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And God seeth all that He hath done, and lo, very good; and there is an evening, and there is a morning — day the sixth. And the heavens and the earth are completed, and all their host; and God completeth by the seventh day His work which He hath made, and ceaseth by the seventh day from all His work which He hath made. And God blesseth the seventh day, and sanctifieth it, for in it He hath ceased from all His work which God had prepared for making. (Book of Genesis)
Shabbat is the most important of Jewish celebrations. On Shabbat we give thanks to God for the creation, as prescribed by the fourth commandment.
The holiday begins before sunset on Friday evening, with the lighting of the candles, and lasts until the appearance of three stars in the sky on Saturday night.
On every Shabbat, we recite a blessing called Kiddush. In this blessing we thank God for having created the world, for having elected us among all peoples, and for having given us the Shabbat as a holy day. During the Kiddush, we bless a glass of wine and two loaves of a special bread called challah, which we share with family and guests. Wine is the symbol of joy, while the challah references the double portion of manna that the Lord gave the Jews in the desert.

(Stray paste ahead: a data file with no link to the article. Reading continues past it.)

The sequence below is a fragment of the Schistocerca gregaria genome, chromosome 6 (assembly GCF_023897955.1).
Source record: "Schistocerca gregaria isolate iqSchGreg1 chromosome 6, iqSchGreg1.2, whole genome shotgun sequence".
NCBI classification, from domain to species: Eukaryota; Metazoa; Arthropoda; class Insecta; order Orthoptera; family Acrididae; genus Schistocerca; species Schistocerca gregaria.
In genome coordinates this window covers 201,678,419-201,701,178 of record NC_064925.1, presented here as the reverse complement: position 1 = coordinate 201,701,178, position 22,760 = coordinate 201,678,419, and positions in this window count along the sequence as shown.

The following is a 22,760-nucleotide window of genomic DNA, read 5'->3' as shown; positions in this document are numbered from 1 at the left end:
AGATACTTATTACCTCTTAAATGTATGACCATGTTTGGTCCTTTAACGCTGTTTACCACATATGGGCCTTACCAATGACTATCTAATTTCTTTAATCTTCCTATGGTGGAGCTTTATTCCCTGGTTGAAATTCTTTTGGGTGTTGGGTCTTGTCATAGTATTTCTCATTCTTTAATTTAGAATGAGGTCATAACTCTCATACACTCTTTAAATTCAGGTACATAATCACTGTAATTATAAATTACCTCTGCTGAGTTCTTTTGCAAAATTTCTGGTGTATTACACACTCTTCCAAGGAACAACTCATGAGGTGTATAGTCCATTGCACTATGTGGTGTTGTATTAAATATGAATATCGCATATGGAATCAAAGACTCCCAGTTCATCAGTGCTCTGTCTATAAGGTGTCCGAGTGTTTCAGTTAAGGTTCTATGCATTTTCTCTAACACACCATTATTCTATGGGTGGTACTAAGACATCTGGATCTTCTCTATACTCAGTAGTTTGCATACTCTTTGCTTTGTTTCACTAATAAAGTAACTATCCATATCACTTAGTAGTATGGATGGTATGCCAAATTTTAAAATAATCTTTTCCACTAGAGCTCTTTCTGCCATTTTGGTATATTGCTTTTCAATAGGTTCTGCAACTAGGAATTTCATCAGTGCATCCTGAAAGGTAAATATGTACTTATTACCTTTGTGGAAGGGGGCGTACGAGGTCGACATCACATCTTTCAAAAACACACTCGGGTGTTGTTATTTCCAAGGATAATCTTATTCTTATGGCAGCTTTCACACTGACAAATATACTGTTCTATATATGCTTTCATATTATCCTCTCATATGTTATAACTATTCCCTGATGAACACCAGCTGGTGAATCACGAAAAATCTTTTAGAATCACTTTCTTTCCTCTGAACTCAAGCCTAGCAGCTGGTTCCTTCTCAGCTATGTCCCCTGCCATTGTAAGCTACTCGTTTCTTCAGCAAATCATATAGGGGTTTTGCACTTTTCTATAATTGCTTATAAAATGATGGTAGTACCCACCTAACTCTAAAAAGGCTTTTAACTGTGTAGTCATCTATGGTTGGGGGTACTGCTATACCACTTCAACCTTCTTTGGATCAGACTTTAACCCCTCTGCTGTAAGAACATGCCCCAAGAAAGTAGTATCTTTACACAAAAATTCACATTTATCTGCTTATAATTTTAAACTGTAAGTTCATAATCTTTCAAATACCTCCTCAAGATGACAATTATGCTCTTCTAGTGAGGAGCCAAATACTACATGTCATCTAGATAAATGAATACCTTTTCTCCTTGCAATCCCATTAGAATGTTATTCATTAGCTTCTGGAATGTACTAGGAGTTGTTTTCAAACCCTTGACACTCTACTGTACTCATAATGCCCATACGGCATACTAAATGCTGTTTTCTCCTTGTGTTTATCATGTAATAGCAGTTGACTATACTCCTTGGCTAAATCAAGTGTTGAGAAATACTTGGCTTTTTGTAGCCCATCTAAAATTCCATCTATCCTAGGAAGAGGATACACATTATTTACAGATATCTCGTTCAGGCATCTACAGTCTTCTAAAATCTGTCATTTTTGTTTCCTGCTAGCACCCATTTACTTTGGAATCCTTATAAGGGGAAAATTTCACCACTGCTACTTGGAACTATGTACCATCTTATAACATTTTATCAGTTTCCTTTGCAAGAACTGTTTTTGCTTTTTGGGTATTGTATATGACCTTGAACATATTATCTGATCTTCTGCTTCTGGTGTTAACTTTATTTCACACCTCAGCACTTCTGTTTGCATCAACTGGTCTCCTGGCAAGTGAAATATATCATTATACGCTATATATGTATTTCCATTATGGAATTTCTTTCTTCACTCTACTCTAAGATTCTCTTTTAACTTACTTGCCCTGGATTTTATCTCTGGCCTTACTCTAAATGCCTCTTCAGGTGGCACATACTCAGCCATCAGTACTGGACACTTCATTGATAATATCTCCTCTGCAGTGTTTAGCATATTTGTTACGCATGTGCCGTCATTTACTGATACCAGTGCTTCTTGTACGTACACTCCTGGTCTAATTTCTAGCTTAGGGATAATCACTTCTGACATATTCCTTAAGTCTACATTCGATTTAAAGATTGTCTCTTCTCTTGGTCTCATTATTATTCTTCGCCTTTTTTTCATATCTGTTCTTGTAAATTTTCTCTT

Shabbat is also the day of rest. All work must be suspended, therefore agricultural work, housework, the lighting of a fire, travel and all forms of commerce are forbidden. The troubles of everyday life are forgotten on Shabbat, as Saturday is dedicated to study, prayer, and family.